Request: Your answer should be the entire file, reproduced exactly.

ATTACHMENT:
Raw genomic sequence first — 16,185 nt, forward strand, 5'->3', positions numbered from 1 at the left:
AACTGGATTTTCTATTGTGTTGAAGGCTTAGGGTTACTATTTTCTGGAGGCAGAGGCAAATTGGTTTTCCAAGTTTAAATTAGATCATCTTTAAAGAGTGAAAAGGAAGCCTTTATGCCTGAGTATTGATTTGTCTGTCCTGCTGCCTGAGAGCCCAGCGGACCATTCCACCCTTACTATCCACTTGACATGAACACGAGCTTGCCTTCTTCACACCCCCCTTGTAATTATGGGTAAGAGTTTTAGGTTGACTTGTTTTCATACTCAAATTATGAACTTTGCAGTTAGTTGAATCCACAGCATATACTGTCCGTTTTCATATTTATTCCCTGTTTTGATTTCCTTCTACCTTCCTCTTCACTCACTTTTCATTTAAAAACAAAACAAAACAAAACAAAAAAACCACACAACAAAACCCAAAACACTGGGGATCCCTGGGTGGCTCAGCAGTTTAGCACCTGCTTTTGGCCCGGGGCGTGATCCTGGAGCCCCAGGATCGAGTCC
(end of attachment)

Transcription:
Raw genomic sequence first — 16,185 nt, forward strand, 5'->3', positions numbered from 1 at the left:
AACTGGATTTTCTATTGTGTTGAAGGCTTAGGGTTACTATTTTCTGGAGGCAGAGGCAAATTGGTTTTCCAAGTTTAAATTAGATCATCTTTAAAGAGTGAAAAGGAAGCCTTTATGCCTGAGTATTGATTTGTCTGTCCTGCTGCCTGAGAGCCCAGCGGACCATTCCACCCTTACTATCCACTTGACATGAACACGAGCTTGCCTTCTTCACACCCCCCTTGTAATTATGGGTAAGAGTTTTAGGTTGACTTGTTTTCATACTCAAATTATGAACTTTGCAGTTAGTTGAATCCACAGCATATACTGTCCGTTTTCATATTTATTCCCTGTTTTGATTTCCTTCTACCTTCCTCTTCACTCACTTTTCATTTAAAAACAAAACAAAACAAAACAAAAAAACCACACAACAAAACCCAAAACACTGGGGATCCCTGGGTGGCTCAGCAGTTTAGCACCTGCTTTTGGCCCGGGGCGTGATCCTGGAGCCCCAGGATCGAGTCC